70. No. 4 fireroom was reported by the Commanding Officer, in reference (d), to have been hit by a torpedo. The slow degree of flooding which was reported was more apt to have been the result of a projectile hit below the water line. This space was flooded to the floor plates in a period of seven minutes.

Engine Rooms

71. No hits were received in the after engine room. Although not reported, it appears as though a hit was received in the forward engine room because the exhaust steam line carried away and a flange on main steam line began leaking badly. It is improbable that this resulted from the shock of the torpedo hit forward.


72. At least 57 hits were received in the spaces discussed above. Undoubtedly, as in QUINCY, there were many other hits in these and surrounding spaces which were not reported. Again the most extensive and serious damage from gunfire was from the first few 8" salvos which struck the bridge, carpenter shop, battle II, secondary battery, and the hangar where planes were set on fire, presenting the enemy with a well-illuminated target. Two hits (Nos. 34 and 42) early in the action started fires in the cane fender stowage and the movie locker. Apparently, many of the fire main risers were ruptured by fragments as there was no pressure in the fire main to fight any of the fires. The few CO2 extinguishers were entirely inadequate for the fires that existed.

73. Besides the damage suffered by gunfire, it appears as though one torpedo (possibly two) struck the port side of VINCENNES. One torpedo probably struck under the sick bay in way of the lower handling room of No. II turret about frame 38. The deck in sick bay was reported ruptured and blown upward. This torpedo hit probably resulted in the flooding of all of the magazines on the second platform deck between frames 30 and 45 and the crew's spaces on the first platform between frames 30 and 40.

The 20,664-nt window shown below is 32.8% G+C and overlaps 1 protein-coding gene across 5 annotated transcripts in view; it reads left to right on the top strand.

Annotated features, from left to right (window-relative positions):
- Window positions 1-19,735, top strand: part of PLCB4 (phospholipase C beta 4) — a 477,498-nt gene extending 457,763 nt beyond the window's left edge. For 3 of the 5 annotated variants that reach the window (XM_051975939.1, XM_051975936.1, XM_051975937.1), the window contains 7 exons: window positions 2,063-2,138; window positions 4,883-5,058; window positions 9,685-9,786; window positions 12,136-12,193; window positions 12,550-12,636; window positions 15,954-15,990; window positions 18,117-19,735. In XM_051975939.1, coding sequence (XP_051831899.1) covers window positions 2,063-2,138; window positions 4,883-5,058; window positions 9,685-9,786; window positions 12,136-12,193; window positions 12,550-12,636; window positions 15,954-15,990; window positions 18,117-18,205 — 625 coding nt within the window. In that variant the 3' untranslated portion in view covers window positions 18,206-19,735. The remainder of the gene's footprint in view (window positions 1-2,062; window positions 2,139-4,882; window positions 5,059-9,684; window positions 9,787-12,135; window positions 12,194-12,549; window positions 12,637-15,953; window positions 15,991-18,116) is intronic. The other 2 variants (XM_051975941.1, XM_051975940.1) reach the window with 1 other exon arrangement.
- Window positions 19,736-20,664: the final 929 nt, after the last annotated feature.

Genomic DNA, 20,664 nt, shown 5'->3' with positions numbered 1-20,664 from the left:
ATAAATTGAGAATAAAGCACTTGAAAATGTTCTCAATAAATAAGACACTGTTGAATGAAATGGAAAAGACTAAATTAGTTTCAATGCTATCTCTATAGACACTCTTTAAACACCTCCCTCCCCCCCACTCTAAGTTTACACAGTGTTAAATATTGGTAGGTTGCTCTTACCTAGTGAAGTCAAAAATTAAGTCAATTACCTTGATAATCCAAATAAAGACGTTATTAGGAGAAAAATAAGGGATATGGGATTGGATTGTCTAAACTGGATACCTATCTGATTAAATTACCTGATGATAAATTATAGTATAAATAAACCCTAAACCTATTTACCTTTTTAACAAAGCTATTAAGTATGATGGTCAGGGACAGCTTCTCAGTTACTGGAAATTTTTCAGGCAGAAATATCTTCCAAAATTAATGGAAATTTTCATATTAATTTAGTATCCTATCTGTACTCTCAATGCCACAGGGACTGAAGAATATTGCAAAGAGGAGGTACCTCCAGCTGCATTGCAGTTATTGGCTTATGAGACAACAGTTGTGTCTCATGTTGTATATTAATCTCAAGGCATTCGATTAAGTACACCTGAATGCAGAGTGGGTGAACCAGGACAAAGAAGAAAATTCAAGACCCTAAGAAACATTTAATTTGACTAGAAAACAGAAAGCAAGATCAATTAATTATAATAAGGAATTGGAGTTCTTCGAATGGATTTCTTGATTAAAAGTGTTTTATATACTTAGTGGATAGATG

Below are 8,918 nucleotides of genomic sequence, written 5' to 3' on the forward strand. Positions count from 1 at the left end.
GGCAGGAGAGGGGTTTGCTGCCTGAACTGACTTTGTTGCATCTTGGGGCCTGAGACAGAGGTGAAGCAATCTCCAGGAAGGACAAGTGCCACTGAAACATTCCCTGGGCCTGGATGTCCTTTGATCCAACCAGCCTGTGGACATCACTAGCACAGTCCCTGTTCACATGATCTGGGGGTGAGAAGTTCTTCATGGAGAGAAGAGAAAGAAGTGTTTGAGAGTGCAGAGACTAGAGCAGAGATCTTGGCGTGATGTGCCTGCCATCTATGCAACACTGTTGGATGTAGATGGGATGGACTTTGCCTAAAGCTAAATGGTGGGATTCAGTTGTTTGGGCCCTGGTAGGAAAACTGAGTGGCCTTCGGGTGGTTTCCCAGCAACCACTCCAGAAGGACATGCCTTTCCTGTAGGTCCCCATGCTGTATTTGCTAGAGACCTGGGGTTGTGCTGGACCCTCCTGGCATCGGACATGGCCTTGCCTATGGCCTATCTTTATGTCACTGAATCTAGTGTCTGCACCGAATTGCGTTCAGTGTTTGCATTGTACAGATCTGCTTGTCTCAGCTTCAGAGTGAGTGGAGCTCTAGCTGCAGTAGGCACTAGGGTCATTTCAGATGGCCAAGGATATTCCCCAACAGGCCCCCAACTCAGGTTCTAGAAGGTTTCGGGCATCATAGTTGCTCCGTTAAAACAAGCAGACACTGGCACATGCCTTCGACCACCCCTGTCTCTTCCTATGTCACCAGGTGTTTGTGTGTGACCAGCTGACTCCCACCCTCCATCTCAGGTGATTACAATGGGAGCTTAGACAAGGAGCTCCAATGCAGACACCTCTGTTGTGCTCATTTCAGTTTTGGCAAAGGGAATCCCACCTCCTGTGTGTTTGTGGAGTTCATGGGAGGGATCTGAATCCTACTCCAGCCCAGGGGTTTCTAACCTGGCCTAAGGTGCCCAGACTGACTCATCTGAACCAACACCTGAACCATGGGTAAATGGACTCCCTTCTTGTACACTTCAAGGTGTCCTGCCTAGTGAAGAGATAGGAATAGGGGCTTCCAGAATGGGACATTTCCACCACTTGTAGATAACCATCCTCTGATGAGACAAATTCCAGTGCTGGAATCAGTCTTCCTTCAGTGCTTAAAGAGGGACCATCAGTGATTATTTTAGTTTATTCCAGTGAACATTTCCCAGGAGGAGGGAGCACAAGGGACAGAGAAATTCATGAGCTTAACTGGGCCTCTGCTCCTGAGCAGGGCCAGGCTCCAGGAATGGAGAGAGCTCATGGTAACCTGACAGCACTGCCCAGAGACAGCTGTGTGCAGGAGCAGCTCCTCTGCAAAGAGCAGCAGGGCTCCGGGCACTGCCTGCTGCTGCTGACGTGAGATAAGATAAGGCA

74. Since there were no survivors from the No. 1 boiler room it appears as though this compartment was struck by either a torpedo or an 8" projectile. The Commanding Officer reported that a torpedo struck in way of this compartment. He also reported


that No. 2 boiler room was structurally intact and that personnel escaped from the plotting room and central station which are located immediately forward of No. 1 boiler room. The I.C. room, which is also adjacent to No. 1 boiler room, must have remained intact because it was reported that some telephones remained in service until the ship was abandoned. Previous torpedo damage to cruisers in way of boiler rooms has usually resulted in damage to more than one boiler room. Therefore it seems as though one of two events occurred: (a) A torpedo struck in way of this boiler room and detonated with a low order detonation. Although not impossible this is an unusual occurrence. (b) Or an 8" projectile, which was short in range, penetrated the skin and inner hull below the water line, probably detonating upon penetrating the inner hull, killing all personnel and rupturing the hull sufficiently to permit rapid flooding.

75. The magazine group of No. I turret was flooded to prevent an explosion which might have resulted from the fires in the near vicinity of this magazine. According to reference (d), this was accomplished a few minutes after the torpedo hit in way of No. II turret.

76. The personnel casualties, as on the other two ships, were very heavy. Topside personnel accounted, for the majority of the casualties.


A. Types of Projectiles

77. From an analysis of the damage it appears that 8" A.P. and 5" H.E. projectiles were used by the enemy. The use of 8" A.P. projectiles is definitely established in that the gunnery officer of ASTORIA found part of the base of an 8" A.P. projectile in the forward messing compartment. The fragment consisted of about half of the base ring into which the base plug screws. He was unable to take the fragment with him when he abandoned ship. No 5" projectiles were found intact on any of the three ships, although some of the 5" enemy projectiles were duds as the references definitely report various 5" projectile hits which did not detonate. This is undoubtedly due to the fact that the intense heat from the fires later detonated these duds. The fact that these projectiles usually detonated upon contact or just after penetrating the skin indicates that quite probably they were 5" H.E. projectiles, that is, of a type with an unusually light case as compared with 5" A.A. common. Special incendiary projectiles may have been fired by the Japanese, but the burning "grape-nut" fragments referred to in paragraph 41 might have been fragments of explosive from a low-order detonation. The intensely hot fragments from an H.E. projectile inside a ship have few if any equals in setting fires within confined spaces.

78. Hits were received from automatic A.A. weapons. These hits were confined to the superstructure above the upper deck and to the hangar; however, this damage was negligible in comparison to the material damage caused by the detonation of the